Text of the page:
“In the last 10 to 15 years there has been a huge push from (indigenous) communities to try and support themselves,” said Ashlee Cunsolo Willox, an indigenous studies professor at Cape Breton University and a researcher on climate change impacts.
As global warming leads to the thinning of Arctic sea ice and changes in the habits of northern animals, the region’s indigenous inhabitants are struggling to adapt their lifestyles while holding onto old traditions, she said.
The caribou population has collapsed in parts of the territory in a development experts link to climate change, and melting ice makes it harder for hunters to navigate the land in search of other animals to hunt.
“The north is the fastest changing geography in the world,” Cunsolo Willox said in a phone interview. “There is a lot of concern that traditional knowledge and skills will be lost with climate change.”
OLD TRADITIONS, NEW TECHNOLOGIES
Building greater self sufficiency - including by adapting cleaner, cheaper energy - may be a strategy for holding onto the old ways, activists say.
T’seleie, a law school graduate, said he previously tried to work through Canada’s court system and treaty negotiations to win greater autonomy for his people, after what he considers years of colonial abuses.
In the 1920s, Canadian colonial administrators declared the government’s aim was to “get rid of the Indian problem” by ending indigenous cultural practices, corralling the population into reserves and forcing aboriginal children into grim residential schools.
Canada’s government signed treaties with many indigenous groups, often in return for political support during periods of conflict, granting them access to parts of the land they once controlled and other benefits.
But many legal scholars and historians say the government did not honor those agreements in good faith.
After becoming disillusioned with the legal process, T’seleie decided working towards greater self-sufficiency in food and energy was the best way forward.
T’seleie is part of the first generation of indigenous people not forced to attend residential schools usually run by religious groups in other parts of Canada which took children from their parents, and forced them to speak English rather than native languages as a means of assimilation.
Sexual and physical abuse were rife at the institutions, the government now admits following years of litigation.
Health experts and indigenous leaders believe the legacy from these schools - including that many parents never learned how to raise children, as they were taken from their own parents - partially explain high rates of substance abuse, family violence and poverty in some indigenous communities.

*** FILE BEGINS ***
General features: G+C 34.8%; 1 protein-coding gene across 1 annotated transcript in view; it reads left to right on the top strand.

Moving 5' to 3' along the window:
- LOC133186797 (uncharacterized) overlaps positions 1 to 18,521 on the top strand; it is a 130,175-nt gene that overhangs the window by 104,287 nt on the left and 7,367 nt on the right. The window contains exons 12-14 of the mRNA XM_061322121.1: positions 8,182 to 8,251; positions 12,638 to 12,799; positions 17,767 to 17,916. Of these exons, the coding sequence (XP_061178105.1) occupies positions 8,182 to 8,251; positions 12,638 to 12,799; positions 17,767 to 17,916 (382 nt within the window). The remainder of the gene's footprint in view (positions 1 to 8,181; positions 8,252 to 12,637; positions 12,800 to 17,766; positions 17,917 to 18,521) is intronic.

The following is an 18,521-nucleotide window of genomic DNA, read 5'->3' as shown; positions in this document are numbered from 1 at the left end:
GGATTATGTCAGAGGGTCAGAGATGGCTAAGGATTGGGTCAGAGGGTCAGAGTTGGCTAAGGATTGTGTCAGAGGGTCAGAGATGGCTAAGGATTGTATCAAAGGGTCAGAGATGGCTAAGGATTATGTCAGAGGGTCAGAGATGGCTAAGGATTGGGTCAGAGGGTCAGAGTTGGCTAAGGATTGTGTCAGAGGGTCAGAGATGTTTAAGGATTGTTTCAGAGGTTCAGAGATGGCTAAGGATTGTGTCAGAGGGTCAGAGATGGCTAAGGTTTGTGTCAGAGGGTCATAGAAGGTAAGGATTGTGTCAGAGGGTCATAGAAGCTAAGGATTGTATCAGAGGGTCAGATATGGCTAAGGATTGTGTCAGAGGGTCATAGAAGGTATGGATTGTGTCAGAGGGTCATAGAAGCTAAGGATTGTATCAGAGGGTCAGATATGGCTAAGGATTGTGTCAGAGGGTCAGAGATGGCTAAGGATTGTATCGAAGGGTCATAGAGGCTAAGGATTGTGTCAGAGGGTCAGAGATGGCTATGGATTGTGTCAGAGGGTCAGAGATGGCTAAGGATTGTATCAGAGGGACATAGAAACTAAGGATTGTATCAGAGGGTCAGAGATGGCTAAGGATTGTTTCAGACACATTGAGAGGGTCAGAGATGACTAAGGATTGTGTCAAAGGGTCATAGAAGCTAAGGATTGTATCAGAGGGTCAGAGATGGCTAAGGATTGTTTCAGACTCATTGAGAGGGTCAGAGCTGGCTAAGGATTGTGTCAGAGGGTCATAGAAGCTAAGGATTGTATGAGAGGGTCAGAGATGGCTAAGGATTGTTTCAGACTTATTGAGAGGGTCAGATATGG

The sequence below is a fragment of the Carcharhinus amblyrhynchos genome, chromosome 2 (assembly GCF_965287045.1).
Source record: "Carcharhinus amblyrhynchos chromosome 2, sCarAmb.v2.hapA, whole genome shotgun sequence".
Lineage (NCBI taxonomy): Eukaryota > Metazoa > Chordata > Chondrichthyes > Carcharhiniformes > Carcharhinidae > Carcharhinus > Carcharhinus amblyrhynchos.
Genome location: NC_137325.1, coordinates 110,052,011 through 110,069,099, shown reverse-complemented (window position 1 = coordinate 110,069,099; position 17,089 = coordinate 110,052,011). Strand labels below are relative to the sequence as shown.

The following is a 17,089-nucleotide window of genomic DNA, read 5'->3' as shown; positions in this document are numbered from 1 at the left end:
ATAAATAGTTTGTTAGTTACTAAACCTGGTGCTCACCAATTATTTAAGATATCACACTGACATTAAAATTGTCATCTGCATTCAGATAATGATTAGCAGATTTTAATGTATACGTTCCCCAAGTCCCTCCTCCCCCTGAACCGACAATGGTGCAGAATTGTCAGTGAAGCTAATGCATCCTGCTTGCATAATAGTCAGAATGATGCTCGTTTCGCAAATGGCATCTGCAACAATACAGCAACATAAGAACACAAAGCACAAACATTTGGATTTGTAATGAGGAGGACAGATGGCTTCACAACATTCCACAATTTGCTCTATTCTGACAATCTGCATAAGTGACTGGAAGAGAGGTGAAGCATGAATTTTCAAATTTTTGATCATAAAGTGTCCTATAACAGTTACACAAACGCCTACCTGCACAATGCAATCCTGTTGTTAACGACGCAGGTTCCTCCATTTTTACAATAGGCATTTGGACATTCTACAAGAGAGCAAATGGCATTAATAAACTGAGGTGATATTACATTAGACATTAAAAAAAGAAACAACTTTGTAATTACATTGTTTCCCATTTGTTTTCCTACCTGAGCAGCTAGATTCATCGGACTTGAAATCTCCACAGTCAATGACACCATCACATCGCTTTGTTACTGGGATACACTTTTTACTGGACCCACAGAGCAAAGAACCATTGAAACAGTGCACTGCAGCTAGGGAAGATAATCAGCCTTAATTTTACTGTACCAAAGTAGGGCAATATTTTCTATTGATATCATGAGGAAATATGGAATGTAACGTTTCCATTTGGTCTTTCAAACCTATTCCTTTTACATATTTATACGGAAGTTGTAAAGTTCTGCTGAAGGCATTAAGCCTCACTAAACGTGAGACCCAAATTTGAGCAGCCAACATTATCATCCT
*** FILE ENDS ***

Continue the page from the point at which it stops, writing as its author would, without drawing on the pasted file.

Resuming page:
Allowing people to stay on their ancestral land, continuing hunting and trapping practices, and learning stories and traditions from community elders are key to overcoming these problems, said Cunsolo Willox.
To support traditional practices and allow indigenous communities to live off the land as they have done for centuries, they need access to renewable energy, T’seleie said.
“A huge aspect of our lives, culture and language is lost when we can’t be on the land,” he said. “For me, that’s one of the biggest threats of climate change.” More
Russian military intervention in Syria has expanded considerably over the past month and may accelerate further if the destruction of Metrojet Flight 9628 over Sinai is proved to be the work of Islamic State (IS).
|Russian and American representatives meet to discuss the situation in Syria on September 29, 2015|
The US-led coalition against IS in Syria is meanwhile steadily losing its active members, even as the US escalates its bombing campaign and declares a greater willingness to deploy Special Forces units inside Syria. While the UK prevaricates on its involvement within Syria, Israel has launched new attacks on Hezbollah there and Turkey pursues its own interests against IS and Kurdish factions alike. The risks of accidental escalation between these disparate actors is rising as the complexity of the war grows.
The October briefing reported a number of developments in the war in Syria, including the Russian intervention, a likely extension of the US-led air war and a change in US strategy towards arming opposition groups in preference to training them. Perhaps most significantly there were revised US intelligence estimates indicating that Islamic State (IS) was gaining new recruits in Syria and Iraq at a rate more than compensating for the heavy losses caused by the air strikes in both countries.